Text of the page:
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The secret to feeling younger at your next birthday

Okay, so you can’t stop chronological age. With every birthday and blowing of candles, you add a year. But can you slow your biological age, how old your cells and tissues are?

The answer is yes. In fact, biological age is a more important number than chronological age.

Recent research shows that you can be younger than your chronological age through living a healthy lifestyle. In particular, keeping your heart healthy and strong serves double duty — as heart health goes up, biological aging goes down.

A younger biological age means healthier insides and better physiological health. Not only will you be “younger,” but this may also translate to a lower risk for major health problems like heart disease, stroke and type 2 diabetes. The researchers think this may be linked to less inflammation and oxidative stress, which protects the lining of blood vessels.

Those in the study with strong cardiovascular health were on average five years younger than their chronological age. Those with poor cardiovascular health were on average four years older than their chronological age.

While strong cardiovascular health is the goal, Dr. Patrycja Galazka, a cardiologist at Aurora Health Care, says, “According to statistics, the prevalence of ideal cardiovascular health is very low — less than 1% for all age groups studied and typically further declines with age. Therefore, it is extremely important to take care of one’s heart throughout the lifespan.”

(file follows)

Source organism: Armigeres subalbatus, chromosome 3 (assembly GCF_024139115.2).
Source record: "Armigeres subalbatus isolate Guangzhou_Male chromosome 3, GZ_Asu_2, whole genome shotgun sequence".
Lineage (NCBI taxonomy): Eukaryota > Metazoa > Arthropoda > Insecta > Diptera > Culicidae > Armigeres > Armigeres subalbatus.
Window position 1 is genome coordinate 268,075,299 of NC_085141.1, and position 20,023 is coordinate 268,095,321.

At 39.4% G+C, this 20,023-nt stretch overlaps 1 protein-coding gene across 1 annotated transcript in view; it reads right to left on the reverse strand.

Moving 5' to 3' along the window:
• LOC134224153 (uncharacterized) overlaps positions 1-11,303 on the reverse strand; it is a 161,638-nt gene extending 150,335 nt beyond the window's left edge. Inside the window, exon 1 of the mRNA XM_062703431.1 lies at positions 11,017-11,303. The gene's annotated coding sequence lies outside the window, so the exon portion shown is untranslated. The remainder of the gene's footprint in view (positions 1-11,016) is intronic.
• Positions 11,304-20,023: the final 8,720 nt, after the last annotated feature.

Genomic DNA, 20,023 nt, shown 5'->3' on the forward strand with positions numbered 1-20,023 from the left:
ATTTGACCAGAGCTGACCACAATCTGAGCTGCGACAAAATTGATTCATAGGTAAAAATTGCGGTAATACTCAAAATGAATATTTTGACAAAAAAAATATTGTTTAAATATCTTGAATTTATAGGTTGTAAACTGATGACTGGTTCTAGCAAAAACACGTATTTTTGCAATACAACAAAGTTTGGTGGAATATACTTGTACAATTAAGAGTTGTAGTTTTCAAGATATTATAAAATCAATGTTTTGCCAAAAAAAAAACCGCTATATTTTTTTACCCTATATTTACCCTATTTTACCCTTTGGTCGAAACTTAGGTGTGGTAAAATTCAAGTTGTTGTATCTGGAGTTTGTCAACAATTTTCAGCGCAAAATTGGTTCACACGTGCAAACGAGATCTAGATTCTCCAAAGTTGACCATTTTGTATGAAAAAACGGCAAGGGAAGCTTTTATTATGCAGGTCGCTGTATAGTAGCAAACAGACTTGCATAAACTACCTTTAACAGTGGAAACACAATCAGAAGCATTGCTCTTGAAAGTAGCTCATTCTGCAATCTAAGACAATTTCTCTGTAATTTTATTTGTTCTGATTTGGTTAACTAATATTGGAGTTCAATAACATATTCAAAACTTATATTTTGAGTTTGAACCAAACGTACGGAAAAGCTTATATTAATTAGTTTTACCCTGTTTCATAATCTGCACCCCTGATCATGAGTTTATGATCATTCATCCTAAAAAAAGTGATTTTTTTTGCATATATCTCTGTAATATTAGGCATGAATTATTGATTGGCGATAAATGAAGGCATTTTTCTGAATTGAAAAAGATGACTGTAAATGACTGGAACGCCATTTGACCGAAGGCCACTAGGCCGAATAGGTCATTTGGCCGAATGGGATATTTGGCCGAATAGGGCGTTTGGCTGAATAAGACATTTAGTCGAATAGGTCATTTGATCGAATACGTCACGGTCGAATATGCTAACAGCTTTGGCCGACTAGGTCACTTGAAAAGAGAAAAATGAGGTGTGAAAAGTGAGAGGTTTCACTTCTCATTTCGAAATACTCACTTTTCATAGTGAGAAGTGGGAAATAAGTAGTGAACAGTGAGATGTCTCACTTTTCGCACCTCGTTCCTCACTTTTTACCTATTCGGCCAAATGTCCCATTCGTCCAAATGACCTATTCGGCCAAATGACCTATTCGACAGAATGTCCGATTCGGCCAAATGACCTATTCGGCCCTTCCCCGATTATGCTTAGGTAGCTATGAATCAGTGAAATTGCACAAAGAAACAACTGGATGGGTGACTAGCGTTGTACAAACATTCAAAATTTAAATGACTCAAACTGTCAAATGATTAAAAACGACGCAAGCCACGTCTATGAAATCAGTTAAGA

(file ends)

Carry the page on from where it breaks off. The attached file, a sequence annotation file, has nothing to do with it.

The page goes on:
So, how do you achieve this? Dr. Galazka recommends prioritizing your heart health by following the American Heart Association’s Life’s Essential 8:

  1. Eat better
  2. Be more active
  3. Quit tobacco
  4. Get healthy sleep
  5. Manage weight
  6. Control cholesterol
  7. Manage blood sugar
  8. Manage blood pressure

The goal is to incorporate as many of these eight areas as possible. High scores in each of these categories equals high cardiovascular health and lower biological age. Interestingly, the two categories that increased biological aging the most in the study were high blood pressure and high blood glucose levels.

“It’s never too late to start focusing on your health. Heart healthy habits are linked to a longer, healthier, and fuller life,” adds Dr Galazka.

Is your heart at risk? Take a free online quiz to learn more. 

This article originally appeared on health enews.

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